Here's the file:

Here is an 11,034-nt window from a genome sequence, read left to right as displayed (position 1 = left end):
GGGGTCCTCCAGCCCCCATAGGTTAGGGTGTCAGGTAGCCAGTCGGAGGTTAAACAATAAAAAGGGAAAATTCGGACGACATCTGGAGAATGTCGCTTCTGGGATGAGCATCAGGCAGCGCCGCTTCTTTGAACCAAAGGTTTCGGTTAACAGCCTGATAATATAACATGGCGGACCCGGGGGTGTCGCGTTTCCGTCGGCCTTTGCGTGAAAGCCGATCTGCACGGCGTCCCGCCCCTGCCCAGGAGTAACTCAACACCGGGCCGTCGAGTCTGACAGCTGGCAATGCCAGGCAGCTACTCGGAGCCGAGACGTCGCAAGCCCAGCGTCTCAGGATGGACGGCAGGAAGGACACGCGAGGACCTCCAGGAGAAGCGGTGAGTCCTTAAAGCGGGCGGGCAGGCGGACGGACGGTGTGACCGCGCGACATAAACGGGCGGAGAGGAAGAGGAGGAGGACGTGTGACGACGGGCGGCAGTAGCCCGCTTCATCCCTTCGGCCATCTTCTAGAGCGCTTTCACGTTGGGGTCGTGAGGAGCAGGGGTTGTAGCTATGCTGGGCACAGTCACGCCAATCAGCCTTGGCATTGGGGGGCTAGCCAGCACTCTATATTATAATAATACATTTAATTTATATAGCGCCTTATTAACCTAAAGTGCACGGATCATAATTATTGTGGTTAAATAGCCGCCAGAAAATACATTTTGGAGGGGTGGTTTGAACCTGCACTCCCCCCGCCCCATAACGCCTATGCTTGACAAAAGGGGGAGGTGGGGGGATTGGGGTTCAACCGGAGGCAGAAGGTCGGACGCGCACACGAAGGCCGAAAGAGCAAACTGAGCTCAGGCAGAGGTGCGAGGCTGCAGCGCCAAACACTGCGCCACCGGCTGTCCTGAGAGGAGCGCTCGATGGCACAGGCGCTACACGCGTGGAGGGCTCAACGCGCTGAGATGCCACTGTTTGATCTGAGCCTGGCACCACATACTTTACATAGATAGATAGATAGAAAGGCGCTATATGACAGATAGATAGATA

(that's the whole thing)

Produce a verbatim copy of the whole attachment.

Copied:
Here is an 11,034-nt window from a genome sequence, read left to right as displayed (position 1 = left end):
GGGGTCCTCCAGCCCCCATAGGTTAGGGTGTCAGGTAGCCAGTCGGAGGTTAAACAATAAAAAGGGAAAATTCGGACGACATCTGGAGAATGTCGCTTCTGGGATGAGCATCAGGCAGCGCCGCTTCTTTGAACCAAAGGTTTCGGTTAACAGCCTGATAATATAACATGGCGGACCCGGGGGTGTCGCGTTTCCGTCGGCCTTTGCGTGAAAGCCGATCTGCACGGCGTCCCGCCCCTGCCCAGGAGTAACTCAACACCGGGCCGTCGAGTCTGACAGCTGGCAATGCCAGGCAGCTACTCGGAGCCGAGACGTCGCAAGCCCAGCGTCTCAGGATGGACGGCAGGAAGGACACGCGAGGACCTCCAGGAGAAGCGGTGAGTCCTTAAAGCGGGCGGGCAGGCGGACGGACGGTGTGACCGCGCGACATAAACGGGCGGAGAGGAAGAGGAGGAGGACGTGTGACGACGGGCGGCAGTAGCCCGCTTCATCCCTTCGGCCATCTTCTAGAGCGCTTTCACGTTGGGGTCGTGAGGAGCAGGGGTTGTAGCTATGCTGGGCACAGTCACGCCAATCAGCCTTGGCATTGGGGGGCTAGCCAGCACTCTATATTATAATAATACATTTAATTTATATAGCGCCTTATTAACCTAAAGTGCACGGATCATAATTATTGTGGTTAAATAGCCGCCAGAAAATACATTTTGGAGGGGTGGTTTGAACCTGCACTCCCCCCGCCCCATAACGCCTATGCTTGACAAAAGGGGGAGGTGGGGGGATTGGGGTTCAACCGGAGGCAGAAGGTCGGACGCGCACACGAAGGCCGAAAGAGCAAACTGAGCTCAGGCAGAGGTGCGAGGCTGCAGCGCCAAACACTGCGCCACCGGCTGTCCTGAGAGGAGCGCTCGATGGCACAGGCGCTACACGCGTGGAGGGCTCAACGCGCTGAGATGCCACTGTTTGATCTGAGCCTGGCACCACATACTTTACATAGATAGATAGATAGAAAGGCGCTATATGACAGATAGATAGATA